Eldren’s original bassist, Steve Holloway, would have pretended to hate “Our Dear Brother,” the Denver psychedelic-rock outfit’s latest single, which pays tribute to his life.
“He probably would have had a jab at us for playing a kind of soft and sentimental song, especially one he wasn’t playing bass on,” says vocalist and guitar player Tyler Imbrogno.
“He probably would have liked it,” fellow guitarist and vocalist Nasir Malik chimes in.
“We think he would have liked it,” Imbrogno agrees. “We always joked about, you know, he’s got a great sense of humor. … He always gave us the cut signal on his throat, like ‘Cut it out.' In general, he was deeper and more sentimental than he let on.’”
Holloway died unexpectedly from health issues in August 2016, a few days short of his 26th birthday. But his impact on the band remains to this day. Members of Eldren still get together with Holloway’s family around this time of year to remember him and celebrate a life that was cut short.
“It’s a way to keep him in our memory and keep him relevant and celebrate not only him, but our relationship with him and our former selves and the changes we’ve made,” Imbrogno says.
The bandmates wrote the song at the request of a friend who was working on a TV pilot last year. “Our Dear Brother” was finished by winter.
“It’s kind of on hold at the moment,” Imbrogno says of the TV show. “But it dealt with a lot of themes about losing a friend. … He kind of just planted the seed of me thinking about it, and I felt compelled to write something.”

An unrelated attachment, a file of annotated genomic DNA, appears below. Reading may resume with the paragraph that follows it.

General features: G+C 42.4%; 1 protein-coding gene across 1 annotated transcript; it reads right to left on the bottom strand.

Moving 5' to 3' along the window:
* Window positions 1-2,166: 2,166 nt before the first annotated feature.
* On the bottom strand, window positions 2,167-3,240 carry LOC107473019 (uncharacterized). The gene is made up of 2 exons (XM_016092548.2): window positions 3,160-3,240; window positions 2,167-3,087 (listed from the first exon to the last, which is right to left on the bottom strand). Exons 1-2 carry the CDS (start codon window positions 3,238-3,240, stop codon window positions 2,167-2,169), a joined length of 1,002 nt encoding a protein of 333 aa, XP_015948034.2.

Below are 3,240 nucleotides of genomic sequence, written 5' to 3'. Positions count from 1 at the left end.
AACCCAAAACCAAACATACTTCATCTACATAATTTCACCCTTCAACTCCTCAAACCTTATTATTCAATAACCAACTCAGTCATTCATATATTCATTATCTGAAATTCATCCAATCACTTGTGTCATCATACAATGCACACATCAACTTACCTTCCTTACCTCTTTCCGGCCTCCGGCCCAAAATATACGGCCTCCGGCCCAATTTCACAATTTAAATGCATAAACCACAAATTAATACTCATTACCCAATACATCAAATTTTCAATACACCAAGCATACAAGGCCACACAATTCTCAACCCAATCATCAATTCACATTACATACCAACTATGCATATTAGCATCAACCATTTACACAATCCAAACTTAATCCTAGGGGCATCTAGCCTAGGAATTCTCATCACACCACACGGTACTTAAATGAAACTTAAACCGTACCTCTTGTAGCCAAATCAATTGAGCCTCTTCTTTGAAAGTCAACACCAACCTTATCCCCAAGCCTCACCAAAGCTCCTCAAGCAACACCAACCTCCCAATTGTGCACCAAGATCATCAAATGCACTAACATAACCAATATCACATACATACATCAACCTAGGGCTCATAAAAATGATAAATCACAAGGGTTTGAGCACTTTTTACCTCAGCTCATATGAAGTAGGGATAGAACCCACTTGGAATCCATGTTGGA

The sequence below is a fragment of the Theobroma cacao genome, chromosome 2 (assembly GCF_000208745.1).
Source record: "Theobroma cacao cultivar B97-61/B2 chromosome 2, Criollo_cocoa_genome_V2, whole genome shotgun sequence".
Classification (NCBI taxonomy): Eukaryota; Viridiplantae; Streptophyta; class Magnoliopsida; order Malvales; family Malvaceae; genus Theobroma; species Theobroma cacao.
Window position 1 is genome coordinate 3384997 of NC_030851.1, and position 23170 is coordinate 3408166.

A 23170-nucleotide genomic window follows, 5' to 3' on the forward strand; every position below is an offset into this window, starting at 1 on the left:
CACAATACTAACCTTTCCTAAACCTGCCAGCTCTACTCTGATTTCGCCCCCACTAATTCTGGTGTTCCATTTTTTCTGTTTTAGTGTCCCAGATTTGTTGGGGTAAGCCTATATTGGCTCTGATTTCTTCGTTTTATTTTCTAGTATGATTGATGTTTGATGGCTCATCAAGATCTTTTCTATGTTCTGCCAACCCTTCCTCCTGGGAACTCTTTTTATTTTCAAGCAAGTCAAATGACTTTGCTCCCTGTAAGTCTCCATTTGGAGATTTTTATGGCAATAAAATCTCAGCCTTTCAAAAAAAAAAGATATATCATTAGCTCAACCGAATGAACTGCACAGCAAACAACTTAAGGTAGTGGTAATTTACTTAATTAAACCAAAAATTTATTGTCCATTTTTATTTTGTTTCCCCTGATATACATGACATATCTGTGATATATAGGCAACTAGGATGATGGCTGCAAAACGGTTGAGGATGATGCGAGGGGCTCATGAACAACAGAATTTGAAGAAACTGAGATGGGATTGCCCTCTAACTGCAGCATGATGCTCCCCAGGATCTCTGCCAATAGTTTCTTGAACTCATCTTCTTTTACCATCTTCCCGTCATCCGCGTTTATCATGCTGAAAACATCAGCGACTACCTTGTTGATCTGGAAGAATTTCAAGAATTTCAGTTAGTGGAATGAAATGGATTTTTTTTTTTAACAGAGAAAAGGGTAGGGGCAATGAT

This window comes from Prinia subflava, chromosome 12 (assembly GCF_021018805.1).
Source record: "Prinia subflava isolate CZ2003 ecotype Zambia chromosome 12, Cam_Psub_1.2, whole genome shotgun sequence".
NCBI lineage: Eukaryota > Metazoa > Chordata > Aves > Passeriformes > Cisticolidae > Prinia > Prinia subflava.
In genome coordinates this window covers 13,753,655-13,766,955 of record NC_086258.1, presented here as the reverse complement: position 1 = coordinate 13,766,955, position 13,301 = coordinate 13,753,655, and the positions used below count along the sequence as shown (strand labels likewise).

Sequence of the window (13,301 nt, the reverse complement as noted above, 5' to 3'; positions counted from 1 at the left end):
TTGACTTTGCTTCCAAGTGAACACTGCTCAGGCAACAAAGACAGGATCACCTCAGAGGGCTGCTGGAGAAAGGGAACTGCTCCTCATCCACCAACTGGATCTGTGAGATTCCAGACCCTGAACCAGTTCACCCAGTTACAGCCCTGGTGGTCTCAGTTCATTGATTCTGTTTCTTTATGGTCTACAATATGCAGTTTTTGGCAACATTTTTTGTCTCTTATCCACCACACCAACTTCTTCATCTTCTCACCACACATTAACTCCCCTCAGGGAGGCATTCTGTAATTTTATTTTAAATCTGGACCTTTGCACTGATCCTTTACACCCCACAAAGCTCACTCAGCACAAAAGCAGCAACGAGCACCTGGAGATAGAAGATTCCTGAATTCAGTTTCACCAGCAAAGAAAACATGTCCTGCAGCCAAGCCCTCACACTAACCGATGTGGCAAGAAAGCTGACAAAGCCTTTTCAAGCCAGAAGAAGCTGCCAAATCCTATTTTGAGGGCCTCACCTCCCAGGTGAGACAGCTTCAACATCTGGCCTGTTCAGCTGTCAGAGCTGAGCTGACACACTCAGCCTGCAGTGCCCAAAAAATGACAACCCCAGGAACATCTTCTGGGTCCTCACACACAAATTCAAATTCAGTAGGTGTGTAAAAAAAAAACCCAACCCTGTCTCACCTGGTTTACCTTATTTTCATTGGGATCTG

Malik was moved by the song when Imbrogno showed it to him, and contributed a few lyrics of his own. A few friends of the band came in to the studio and contributed backing vocals. The result is a somewhat low-key acoustic ballad that recalls Simon and Garfunkel’s “Scarborough Fair” and a little bit of Elliott Smith and Sufjan Stevens for good measure. "Our Dear Brother" carries an ethereal, peaceful tone that is almost hypnotic. Listen enough, and tensions melt away.
“Singing on it was tough,” Malik says. “It’s difficult to be this honest and forward with a song and to be this vulnerable. It’s a pretty honest song. The song speaks for itself.”
Imbrogno says that lyrically, “Our Dear Brother” is a lot more straightforward than many of Eldren’s songs. It possesses a degree of realism that is outside of the group's normal songwriting, which typically veers toward the psychedelic, fantastical or abstract.
“This is a more realistic picture," he says. "Here is our friend, our brother. It just shows the scene of someone who is dying and clearly talking about the memory of it. That was the goal: to have a more objective look at reality.”
Malik and Imbrogno say Holloway pushed them to become better songwriters and instilled the importance of the rhythm section as more than just backup below the guitars and singing, an indispensable part of an ensemble. And Holloway was just a good friend. Four years later, he's still missed.
“He made a huge impact on our lives,” Malik says. “We spent six years driving around and playing music together. When you’re in a band with someone, they are pretty much family.”
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